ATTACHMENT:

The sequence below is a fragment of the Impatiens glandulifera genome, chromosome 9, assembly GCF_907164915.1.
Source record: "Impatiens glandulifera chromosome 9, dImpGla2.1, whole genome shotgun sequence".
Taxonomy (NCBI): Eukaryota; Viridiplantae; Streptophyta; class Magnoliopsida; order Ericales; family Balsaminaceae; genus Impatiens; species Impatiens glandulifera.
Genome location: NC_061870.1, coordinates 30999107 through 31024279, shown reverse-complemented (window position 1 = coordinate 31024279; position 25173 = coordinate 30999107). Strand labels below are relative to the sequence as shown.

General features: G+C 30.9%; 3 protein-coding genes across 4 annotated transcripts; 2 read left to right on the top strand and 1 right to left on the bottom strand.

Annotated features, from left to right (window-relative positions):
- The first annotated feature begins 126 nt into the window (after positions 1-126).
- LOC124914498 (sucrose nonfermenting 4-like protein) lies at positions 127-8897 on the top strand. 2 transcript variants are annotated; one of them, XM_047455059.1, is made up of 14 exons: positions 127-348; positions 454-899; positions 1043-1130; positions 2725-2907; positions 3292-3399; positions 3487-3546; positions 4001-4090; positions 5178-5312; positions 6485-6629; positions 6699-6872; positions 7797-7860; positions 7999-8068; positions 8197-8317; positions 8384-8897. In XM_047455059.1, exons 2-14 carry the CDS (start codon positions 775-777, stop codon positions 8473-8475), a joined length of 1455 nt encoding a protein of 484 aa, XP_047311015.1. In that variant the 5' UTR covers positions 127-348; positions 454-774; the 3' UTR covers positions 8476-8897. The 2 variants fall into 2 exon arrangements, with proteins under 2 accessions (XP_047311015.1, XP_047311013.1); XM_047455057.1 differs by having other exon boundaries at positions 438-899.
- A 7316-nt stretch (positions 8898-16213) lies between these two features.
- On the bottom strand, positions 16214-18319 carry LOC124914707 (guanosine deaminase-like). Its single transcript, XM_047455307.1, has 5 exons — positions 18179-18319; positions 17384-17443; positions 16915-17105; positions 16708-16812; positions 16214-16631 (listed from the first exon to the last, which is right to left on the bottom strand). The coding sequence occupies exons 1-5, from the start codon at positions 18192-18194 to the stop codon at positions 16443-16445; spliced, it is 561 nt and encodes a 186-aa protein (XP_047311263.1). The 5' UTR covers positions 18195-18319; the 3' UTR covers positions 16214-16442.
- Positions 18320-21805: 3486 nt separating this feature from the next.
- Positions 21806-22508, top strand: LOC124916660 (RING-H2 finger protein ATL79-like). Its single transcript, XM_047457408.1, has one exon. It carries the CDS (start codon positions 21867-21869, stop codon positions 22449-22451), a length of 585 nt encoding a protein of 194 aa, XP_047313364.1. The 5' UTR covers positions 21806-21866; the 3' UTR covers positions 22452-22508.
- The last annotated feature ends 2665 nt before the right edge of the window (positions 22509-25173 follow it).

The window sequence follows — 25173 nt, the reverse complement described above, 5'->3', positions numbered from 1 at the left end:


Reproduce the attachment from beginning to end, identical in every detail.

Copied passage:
The sequence below is a fragment of the Impatiens glandulifera genome, chromosome 9, assembly GCF_907164915.1.
Source record: "Impatiens glandulifera chromosome 9, dImpGla2.1, whole genome shotgun sequence".
Taxonomy (NCBI): Eukaryota; Viridiplantae; Streptophyta; class Magnoliopsida; order Ericales; family Balsaminaceae; genus Impatiens; species Impatiens glandulifera.
Genome location: NC_061870.1, coordinates 30999107 through 31024279, shown reverse-complemented (window position 1 = coordinate 31024279; position 25173 = coordinate 30999107). Strand labels below are relative to the sequence as shown.

General features: G+C 30.9%; 3 protein-coding genes across 4 annotated transcripts; 2 read left to right on the top strand and 1 right to left on the bottom strand.

Annotated features, from left to right (window-relative positions):
- The first annotated feature begins 126 nt into the window (after positions 1-126).
- LOC124914498 (sucrose nonfermenting 4-like protein) lies at positions 127-8897 on the top strand. 2 transcript variants are annotated; one of them, XM_047455059.1, is made up of 14 exons: positions 127-348; positions 454-899; positions 1043-1130; positions 2725-2907; positions 3292-3399; positions 3487-3546; positions 4001-4090; positions 5178-5312; positions 6485-6629; positions 6699-6872; positions 7797-7860; positions 7999-8068; positions 8197-8317; positions 8384-8897. In XM_047455059.1, exons 2-14 carry the CDS (start codon positions 775-777, stop codon positions 8473-8475), a joined length of 1455 nt encoding a protein of 484 aa, XP_047311015.1. In that variant the 5' UTR covers positions 127-348; positions 454-774; the 3' UTR covers positions 8476-8897. The 2 variants fall into 2 exon arrangements, with proteins under 2 accessions (XP_047311015.1, XP_047311013.1); XM_047455057.1 differs by having other exon boundaries at positions 438-899.
- A 7316-nt stretch (positions 8898-16213) lies between these two features.
- On the bottom strand, positions 16214-18319 carry LOC124914707 (guanosine deaminase-like). Its single transcript, XM_047455307.1, has 5 exons — positions 18179-18319; positions 17384-17443; positions 16915-17105; positions 16708-16812; positions 16214-16631 (listed from the first exon to the last, which is right to left on the bottom strand). The coding sequence occupies exons 1-5, from the start codon at positions 18192-18194 to the stop codon at positions 16443-16445; spliced, it is 561 nt and encodes a 186-aa protein (XP_047311263.1). The 5' UTR covers positions 18195-18319; the 3' UTR covers positions 16214-16442.
- Positions 18320-21805: 3486 nt separating this feature from the next.
- Positions 21806-22508, top strand: LOC124916660 (RING-H2 finger protein ATL79-like). Its single transcript, XM_047457408.1, has one exon. It carries the CDS (start codon positions 21867-21869, stop codon positions 22449-22451), a length of 585 nt encoding a protein of 194 aa, XP_047313364.1. The 5' UTR covers positions 21806-21866; the 3' UTR covers positions 22452-22508.
- The last annotated feature ends 2665 nt before the right edge of the window (positions 22509-25173 follow it).

The window sequence follows — 25173 nt, the reverse complement described above, 5'->3', positions numbered from 1 at the left end: